Rauner began with 44 right wing objectives, whittled them down to five, and then failed to get even these passed. Madigan’s machine stopped him dead in his tracks. Even the National Review looks on Rauner’s governorship as a spectacular failure. John Miller writes:
On June 20, the governor announced that he’d accept an increase to the state income tax, raising it from 3.75 percent to 4.95 percent. Madigan pounced. Democrats drew up a budget that raised taxes in precisely this way, offered none of Rauner’s proposed reforms, and passed it with the votes of impatient Republicans. Rauner vetoed the bill, but a bipartisan supermajority overrode him.
That’s right–in Illinois a Republican governor was pushed into a tax increase. Madigan and the Illinois Democrats catch a lot of flack for corruption and criminality, but they have done an exemplary job protecting unions and pensioners from the savage policies that prevail in all the surrounding states. Rauner is up for re-election, and has resorted to making desperate negative ads:
Rauner has more than a 90% chance of losing, according to 538.
Minnesota and Illinois have done the best job resisting southernization, and they retain the two highest real median household incomes in the region as a result. The trouble is that because these states are surrounded by Midwestern states which are participating in the race to the bottom, they are constantly seeing opportunistic employers relocate jobs and investment to red states where taxes, wages, and regulations are lower. The more other Midwestern states southernize, the more pressure there is on Illinois and Minnesota to follow suit. Illinois in particular has become a constant victim of exploitation by red states, and it’s blatantly obvious in the population figures:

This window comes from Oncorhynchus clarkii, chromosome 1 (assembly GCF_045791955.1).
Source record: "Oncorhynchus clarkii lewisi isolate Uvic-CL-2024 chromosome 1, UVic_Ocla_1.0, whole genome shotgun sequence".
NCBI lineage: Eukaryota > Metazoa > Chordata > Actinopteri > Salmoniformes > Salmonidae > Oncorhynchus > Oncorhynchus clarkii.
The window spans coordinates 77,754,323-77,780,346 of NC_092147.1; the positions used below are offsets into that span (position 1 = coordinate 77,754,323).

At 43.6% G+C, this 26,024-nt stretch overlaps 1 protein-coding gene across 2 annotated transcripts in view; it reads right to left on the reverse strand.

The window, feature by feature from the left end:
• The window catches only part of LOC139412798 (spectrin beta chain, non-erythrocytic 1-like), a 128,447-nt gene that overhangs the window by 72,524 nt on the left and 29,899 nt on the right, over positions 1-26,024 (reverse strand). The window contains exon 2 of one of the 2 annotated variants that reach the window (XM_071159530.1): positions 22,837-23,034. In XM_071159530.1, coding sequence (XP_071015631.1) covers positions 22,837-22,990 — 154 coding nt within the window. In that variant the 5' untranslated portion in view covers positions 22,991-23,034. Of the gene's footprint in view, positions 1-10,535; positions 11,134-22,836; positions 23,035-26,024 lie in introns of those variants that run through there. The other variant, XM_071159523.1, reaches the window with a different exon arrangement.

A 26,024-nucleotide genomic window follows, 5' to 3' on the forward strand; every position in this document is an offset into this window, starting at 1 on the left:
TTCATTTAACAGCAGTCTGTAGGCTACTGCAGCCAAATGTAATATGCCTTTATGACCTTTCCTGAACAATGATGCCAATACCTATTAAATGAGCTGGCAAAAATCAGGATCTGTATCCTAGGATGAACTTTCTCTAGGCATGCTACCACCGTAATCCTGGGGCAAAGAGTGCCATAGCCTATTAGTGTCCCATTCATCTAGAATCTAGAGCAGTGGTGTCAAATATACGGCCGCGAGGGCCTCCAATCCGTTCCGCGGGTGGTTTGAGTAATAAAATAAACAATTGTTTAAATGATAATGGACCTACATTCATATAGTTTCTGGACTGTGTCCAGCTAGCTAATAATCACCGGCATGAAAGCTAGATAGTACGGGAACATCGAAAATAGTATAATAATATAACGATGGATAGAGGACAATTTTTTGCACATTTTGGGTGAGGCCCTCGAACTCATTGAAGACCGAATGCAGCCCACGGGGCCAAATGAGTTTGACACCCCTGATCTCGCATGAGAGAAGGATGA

The people of Illinois don’t want to go to Wisconsin, Iowa, Milwaukee, Indiana, and Ohio, and they certainly don’t want to go to Missouri or Kentucky. Illinois families receive higher incomes and higher quality public services. But their employers are moving jobs to these other states to take advantage of the sycophantic business policies of Republican governors. The GOP is being recklessly short-sighted. Chicago has long been of immense benefit to the whole region. It is an international business hub–perhaps the only such hub in an inland state. It is the strength of Chicago as a hub that historically jumpstarts prosperity in other Midwestern cities, and the region performs best when other states cooperate with Illinois. The Republicans’ parasitic attitude has undermined regional prosperity–it is as if the wheels of the car were looting the engine for parts.
Illinois and Minnesota look very likely to continue resisting southernization for now, but they won’t be able to hold out forever unless we put up a better fight in the rest of the region. Many on the left rightly criticise the Democrats from the Midwest of doing little more than kicking the status quo along. But the status quo Mark Dayton and Mike Madigan represent remains far superior to the Republican alternative–the gradual transformation of the Midwest into a pale imitation of the deep South. The left hasn’t done a good enough job in this region of contesting and winning primaries, and many in the region may rightly feel dissatisfied with the quality of candidate the Democrats have on offer. But while none of these Democrats are able or willing to turn the Midwest into Norway, at least they will stop Republicans from turning the Midwest into Mississippi. That’s worth it.
If you’re in the Midwest and you’re planning on voting, vote against southernization. Vote for Democrats, even the icky ones.